Despite having some of the strictest COVID-19 mandates in the country, some researchers and medical experts are befuddled about why New York continues to see a surge in cases.
At the outset of the pandemic, New York became the first state to impose a mandatory mask mandate on all residents leaving the house, and its vaccination program is among the most elaborate in the country, however, the COVID-19 numbers continue to rise at an unexpected rate.
As of Wednesday, March 31, a total of 5,971,395 New Yorkers have been vaccinated, representing approximately 30 percent of the population. Additionally, 3,463,736 have completed the vaccine process.
However, the numbers “mysteriously” continue to rise, and experts cannot pinpoint the exact reason why.
Dr. Irwin Redlener, a New York epidemiologist specializing in pandemic response, told The Daily Beast that in reality, “no one knows exactly why” there has been a spike in cases.
Many are pointing to the more contagious variants as the main reason for the spike. Those variants represent over 70 percent of COVID cases in New York City during the week of March 15-21, according to the NYC Health Department.
“There are a lot of factors in New York that have to do with population density, lots of people who are in marginalized populations or living in poverty, and all of these factors tend to exacerbate the spread and reduce access to vaccines,” he said.
“But one of my colleagues pointed out that this is not dissimilar to places like Detroit, where they are not seeing a surge.”
Following a post-holiday surge of the virus in New York, the state saw the COVID-19 numbers trending in the right direction for several weeks, with the infection rate dropping below where it was before Thanksgiving.
However, in recent weeks, with new variants of the COVID-19 strain becoming more prevalent, and the weather warming up, many have become more lax in protecting against the spread of the virus.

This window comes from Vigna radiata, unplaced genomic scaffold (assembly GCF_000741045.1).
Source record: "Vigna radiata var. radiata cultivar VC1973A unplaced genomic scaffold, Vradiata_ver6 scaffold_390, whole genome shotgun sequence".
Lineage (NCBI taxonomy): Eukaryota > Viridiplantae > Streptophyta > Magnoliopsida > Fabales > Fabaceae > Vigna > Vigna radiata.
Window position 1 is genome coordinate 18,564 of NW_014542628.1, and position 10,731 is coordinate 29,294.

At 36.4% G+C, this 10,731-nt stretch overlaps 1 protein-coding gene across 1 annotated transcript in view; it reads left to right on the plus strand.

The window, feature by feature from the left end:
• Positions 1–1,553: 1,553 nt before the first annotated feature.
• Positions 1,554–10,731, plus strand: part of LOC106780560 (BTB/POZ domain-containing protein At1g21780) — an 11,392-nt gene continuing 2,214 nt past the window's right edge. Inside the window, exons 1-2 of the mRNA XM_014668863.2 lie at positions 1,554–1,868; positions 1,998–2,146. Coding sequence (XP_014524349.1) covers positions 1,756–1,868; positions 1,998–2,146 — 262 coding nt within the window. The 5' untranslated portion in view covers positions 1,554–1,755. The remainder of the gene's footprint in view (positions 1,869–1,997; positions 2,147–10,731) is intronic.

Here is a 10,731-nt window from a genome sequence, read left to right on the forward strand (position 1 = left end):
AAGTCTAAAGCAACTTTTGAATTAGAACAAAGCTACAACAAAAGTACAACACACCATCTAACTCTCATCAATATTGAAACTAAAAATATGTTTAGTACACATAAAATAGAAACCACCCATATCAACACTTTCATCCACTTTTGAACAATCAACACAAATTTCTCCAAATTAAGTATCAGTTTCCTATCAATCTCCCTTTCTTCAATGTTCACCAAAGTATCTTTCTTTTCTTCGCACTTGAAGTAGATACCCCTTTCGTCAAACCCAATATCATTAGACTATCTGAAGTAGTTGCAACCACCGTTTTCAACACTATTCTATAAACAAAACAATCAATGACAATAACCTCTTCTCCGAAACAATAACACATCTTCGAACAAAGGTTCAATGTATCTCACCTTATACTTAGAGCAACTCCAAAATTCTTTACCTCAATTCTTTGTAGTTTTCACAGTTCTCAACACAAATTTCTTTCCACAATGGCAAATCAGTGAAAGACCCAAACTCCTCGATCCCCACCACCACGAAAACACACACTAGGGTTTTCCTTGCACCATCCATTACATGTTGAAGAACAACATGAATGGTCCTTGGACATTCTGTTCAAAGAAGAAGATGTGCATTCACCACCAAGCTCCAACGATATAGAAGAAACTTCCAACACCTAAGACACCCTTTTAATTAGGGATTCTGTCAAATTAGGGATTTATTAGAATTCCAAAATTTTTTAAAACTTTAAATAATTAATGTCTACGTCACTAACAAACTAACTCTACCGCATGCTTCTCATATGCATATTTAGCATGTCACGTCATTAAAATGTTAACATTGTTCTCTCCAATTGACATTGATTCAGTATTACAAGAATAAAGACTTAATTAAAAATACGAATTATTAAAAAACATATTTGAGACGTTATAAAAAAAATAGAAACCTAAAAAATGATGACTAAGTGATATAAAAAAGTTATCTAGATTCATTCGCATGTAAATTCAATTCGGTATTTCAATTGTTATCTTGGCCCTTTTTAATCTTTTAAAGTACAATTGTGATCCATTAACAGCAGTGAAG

The country is averaging more than 63,000 cases per day, up approximately 15 percent from two weeks ago, while New York and New Jersey continue to lead the country in new cases per capita, with infection numbers particularly high around the densely populated boroughs in New York City.
In New York, there has been a 43 percent increase in new cases over the past two weeks, with more than 1.8 million confirmed infections, while fatalities are up 15 percent as the death toll approaches 50,000 statewide.
State officials reported 67,963 new cases for the latest seven-day period, an increase of 26,557 from the previous week, meaning COVID-19 is spreading fastest on a per-person basis in the country.
“We’re not doing enough genomic surveillance,” Redlener said. “It may be that we’re dealing with some yet unidentified strains in New York.
“Unfortunately, the conclusion is we don't know why the New York Metro area is being hit,” he continued. “We don't have a lot of information that really explains this uniqueness. It’s a mystery that will eventually be unraveled—but not yet.”
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